Project 1

‘Traces Of Time’

 

Project 1 – The Frozen Moment

 

Exercise 3.1 – Freeze

 

Brief

 

Start by doing some of your own research into the photographers discussed above. Then, using fast shutter speeds, try to isolate a frozen moment of time in a moving subject. Depending on the available light you may have to select a high ISO to avoid visible blur in the photograph. Add a selection of shots, together with relevant shooting data and a description of process (how you captured the images), to your learning log.

 

 

Initial Response

In the course materials, there are various artists mentioned above in the text. To me, without even researching them yet, they seem a very special and an important range of photographers who have a status within photography for their early work within the photography industry dating back to the late 1800’s and early 1900’s. Mainly, this text and the photographers are relating to movement. Movement is a very cool subject for me, because you capture the moment so fast and some images look amazing with movement in them. With movement you will never be able to capture that exact moment ever again. Sure, this goes the same with any photograph, to do with lighting, slight movement of the camera etc. as the saying goes, no two pictures are ever the same. Even though they may look the same. But with movement they will be noticeably different in each photo, even if it is a recreation of the same movement, for example, shooting high shutter speed for a dance move, in each image, there will be different height, body shape as it changes with each move. This is just an example of movement. Movement is not necessarily set up like a landscape or portrait photograph. It is captured as it is produced. This can create some really cool images, so I am excited to do movement. I think this will be very challenging as it is shot quickly and at the right moment, although I look forward to it.

 

 

Mind Map

To view some of the key elements to help me towards a good shoot, click the link below to view a mind map I have created to help me.

Movement Mind Map

 

Shoot Plan

For my shoot, I am looking to use my mind map to help guide me to a strong shoot. Depending on availability of people I am either looking at shooting skateboarding or my dogs. There are both very fast movements and will be difficult to capture. This puts me out of my comfort zone as I have never shot fast moving subjects using specific camera equipment and to get the frozen moment effect. I have shot my dogs before, for a shoot, but only portrait photography, nothing with them moving fast. I think this will be an interesting shoot as I need to comply with the brief 100% to get the outcome expected.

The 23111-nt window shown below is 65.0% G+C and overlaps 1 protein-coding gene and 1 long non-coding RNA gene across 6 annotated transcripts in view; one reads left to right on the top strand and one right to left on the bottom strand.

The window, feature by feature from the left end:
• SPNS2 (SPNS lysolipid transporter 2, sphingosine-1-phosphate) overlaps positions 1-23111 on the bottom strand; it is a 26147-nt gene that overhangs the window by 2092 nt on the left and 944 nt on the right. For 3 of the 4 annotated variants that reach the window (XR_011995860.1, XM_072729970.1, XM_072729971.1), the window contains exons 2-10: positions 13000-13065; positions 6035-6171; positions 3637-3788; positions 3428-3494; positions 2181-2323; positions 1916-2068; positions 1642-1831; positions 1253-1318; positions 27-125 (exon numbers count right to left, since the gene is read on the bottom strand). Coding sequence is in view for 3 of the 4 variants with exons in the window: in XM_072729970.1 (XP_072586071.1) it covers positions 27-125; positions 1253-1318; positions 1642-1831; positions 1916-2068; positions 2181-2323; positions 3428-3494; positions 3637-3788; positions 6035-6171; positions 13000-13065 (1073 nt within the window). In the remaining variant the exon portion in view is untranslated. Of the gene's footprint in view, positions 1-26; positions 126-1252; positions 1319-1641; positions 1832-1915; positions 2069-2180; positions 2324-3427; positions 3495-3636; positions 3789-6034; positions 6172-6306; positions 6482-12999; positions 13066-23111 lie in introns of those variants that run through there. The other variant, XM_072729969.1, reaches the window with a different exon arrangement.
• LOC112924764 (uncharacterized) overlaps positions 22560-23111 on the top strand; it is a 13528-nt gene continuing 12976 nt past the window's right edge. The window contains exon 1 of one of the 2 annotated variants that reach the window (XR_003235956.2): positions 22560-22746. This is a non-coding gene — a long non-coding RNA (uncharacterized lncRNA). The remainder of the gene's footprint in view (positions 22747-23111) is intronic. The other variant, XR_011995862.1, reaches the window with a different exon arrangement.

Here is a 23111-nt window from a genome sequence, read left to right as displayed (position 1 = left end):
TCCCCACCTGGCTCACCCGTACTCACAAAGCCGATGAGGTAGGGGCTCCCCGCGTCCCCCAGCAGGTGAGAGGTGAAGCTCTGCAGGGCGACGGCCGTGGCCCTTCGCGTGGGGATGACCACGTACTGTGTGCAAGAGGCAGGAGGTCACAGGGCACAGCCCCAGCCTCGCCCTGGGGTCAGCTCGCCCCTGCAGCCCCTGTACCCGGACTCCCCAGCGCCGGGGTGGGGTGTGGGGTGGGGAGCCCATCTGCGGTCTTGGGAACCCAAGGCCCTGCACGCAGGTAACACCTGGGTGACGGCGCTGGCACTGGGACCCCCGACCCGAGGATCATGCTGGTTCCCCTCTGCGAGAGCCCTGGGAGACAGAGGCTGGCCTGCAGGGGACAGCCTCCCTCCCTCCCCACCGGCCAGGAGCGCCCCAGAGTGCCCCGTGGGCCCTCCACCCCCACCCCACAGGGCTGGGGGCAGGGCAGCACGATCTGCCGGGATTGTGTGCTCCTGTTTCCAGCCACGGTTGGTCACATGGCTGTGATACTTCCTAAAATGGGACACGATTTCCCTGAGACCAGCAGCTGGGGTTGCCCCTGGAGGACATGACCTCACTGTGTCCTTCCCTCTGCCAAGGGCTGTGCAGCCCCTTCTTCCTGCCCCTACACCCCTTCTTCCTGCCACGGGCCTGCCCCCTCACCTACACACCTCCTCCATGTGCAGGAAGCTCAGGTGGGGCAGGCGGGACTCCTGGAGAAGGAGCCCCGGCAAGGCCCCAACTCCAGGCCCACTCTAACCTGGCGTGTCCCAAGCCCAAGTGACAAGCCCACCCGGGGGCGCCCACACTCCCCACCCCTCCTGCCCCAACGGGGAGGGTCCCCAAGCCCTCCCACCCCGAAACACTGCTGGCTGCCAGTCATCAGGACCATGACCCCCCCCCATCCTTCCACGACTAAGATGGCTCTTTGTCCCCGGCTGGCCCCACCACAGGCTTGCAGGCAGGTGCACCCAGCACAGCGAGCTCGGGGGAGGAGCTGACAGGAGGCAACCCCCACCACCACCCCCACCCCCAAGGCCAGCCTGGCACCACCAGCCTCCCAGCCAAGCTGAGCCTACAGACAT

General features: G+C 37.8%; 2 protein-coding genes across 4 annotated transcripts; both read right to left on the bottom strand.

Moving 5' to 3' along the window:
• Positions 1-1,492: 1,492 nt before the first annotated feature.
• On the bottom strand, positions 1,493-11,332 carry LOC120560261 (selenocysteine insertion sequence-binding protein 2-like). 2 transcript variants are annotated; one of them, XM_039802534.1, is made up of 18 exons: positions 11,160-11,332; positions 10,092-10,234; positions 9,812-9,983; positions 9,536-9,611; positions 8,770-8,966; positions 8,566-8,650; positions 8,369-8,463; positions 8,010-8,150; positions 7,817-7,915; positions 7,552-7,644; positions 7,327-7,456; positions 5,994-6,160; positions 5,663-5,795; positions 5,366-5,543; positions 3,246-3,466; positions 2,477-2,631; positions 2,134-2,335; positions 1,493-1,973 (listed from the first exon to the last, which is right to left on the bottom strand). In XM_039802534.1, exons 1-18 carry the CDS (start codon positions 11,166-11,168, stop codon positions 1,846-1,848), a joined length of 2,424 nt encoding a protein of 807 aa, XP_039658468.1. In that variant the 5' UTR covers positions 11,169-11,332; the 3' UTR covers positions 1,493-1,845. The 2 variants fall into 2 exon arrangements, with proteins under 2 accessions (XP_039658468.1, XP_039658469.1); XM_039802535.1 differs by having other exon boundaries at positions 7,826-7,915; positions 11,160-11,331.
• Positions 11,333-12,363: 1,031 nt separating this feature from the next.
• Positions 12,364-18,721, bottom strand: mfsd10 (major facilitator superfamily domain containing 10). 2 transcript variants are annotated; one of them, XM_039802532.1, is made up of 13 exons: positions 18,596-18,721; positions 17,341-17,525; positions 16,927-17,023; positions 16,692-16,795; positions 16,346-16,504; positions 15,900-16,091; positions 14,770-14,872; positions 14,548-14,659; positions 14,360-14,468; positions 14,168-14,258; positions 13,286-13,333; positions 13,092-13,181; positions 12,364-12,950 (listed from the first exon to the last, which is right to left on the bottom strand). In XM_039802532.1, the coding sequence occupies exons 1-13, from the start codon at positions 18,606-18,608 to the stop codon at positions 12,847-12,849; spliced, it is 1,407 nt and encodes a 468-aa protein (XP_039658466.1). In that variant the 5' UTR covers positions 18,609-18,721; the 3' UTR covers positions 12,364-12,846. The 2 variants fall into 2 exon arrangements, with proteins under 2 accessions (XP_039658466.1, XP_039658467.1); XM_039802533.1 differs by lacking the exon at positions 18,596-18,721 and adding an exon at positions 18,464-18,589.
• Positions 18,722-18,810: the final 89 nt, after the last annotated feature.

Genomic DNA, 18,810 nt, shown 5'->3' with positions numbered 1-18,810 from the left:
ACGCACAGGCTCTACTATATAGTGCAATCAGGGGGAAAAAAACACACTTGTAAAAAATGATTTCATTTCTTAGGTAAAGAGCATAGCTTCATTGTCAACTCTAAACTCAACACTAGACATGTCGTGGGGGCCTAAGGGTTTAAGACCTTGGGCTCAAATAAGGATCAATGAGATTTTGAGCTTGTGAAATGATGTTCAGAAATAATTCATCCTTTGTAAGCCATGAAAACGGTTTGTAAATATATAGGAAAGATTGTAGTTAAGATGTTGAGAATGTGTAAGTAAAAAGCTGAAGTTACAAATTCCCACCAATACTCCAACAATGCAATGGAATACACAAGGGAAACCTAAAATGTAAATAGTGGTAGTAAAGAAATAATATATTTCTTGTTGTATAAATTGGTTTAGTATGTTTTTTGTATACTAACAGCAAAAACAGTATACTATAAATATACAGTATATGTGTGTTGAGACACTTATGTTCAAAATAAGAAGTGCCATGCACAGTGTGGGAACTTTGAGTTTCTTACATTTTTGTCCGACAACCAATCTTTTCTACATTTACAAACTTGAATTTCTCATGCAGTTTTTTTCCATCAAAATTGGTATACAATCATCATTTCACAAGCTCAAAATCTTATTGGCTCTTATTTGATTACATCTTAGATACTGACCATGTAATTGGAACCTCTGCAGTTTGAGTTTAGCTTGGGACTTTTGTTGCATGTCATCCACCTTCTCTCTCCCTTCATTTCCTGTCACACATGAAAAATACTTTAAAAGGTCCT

Contact Sheet

Please click the link to view my contact sheet for this shoot.

Contact Sheet

 

Shoot

 

Image 1

1

Image 2

2

Image 3

3

Image 4

4

Image 5

5

Image 6

6

Image 7

7

‘Tug of War’

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Annotations

Click the link for an in-depth analysis of my work.

Annotations

 

Description of Process

As mentioned in the brief, it asks you to describe the process of your shoot. In a short summery, there is not much to say. Simply, I took my dogs out, lead them through a series of activities like throwing a ball, and generally let them free roam, taking numerous shots of my dogs moving about. I set my camera to the relevant settings as instructed by the course materials and started shooting. I kept it mainly at the fastest of shutters so that it could capture the movement really crisp and fresh. I also took it portrait instead of landscape, as this is a narrower frame meaning you can focus on the dogs more, rather than the surroundings. 

 

Aperture, ISO, Shutter Speed

Image 1 –

Aperture: 6.3
ISO: 2000
Shutter Speed: 1/4000

Image 2 –

Aperture: 5.6
ISO: 1600
Shutter Speed: 1/4000

Image 3 –

Aperture: 5.6
ISO: 1600
Shutter Speed: 1/4000

Image 4 –

Aperture: 5.6
ISO: 1600
Shutter Speed: 1/4000

Image 5 –

Aperture: 5.6
ISO: 1600
Shutter Speed: 1/4000

Image 6 –

Aperture: 5.6
ISO: 1250
Shutter Speed: 1/4000

Image 7 –

Aperture: 5.6
ISO: 1600
Shutter Speed: 1/4000

 

Reflection

After this short exercise, I have learnt a lot about movement, and freezing movement. I feel that my research, although not in extreme depth, provided me with a broad range of ideas to help with my shoot and towards the success of the task.
My dogs were a strong point of movement, because they rarely stop when out and about and to capture them playing together makes for a really good shoot.
Throughout the exercise I used relevant research skills, and techniques to help push my abilities to comply with the exercise. Compositionally my shots are good, and they clearly show what the brief has asked.
My content for the exercise is enough to demonstrate movement and my application of knowledge is evident in my work, from my annotations. I have communicated my ideas well and have expressed my views and my work across the course of the exercise.
I have used my imagination and done a shoot that will always be interesting as it is with animals and they are unpredictable. I experimented with using a stick, letting them free roam and getting them to jump up on their back feet to see what the best results were.
In terms of research and critical thinking, I have done a good amount of broad research that would allow me to explore various ideas before my shoot. I think this helped in the outcome of the shoot with what I chose to focus on.
In conclusion, this exercise has been enjoyable and my images sit nicely together showing a series of movements from my dogs with a stick. If I was to revisit this exercise, I might think about skating or more of an extreme sport as I feel this would be fun and interesting.

 

 

 

© Lewis.Gibson.Photography.2019

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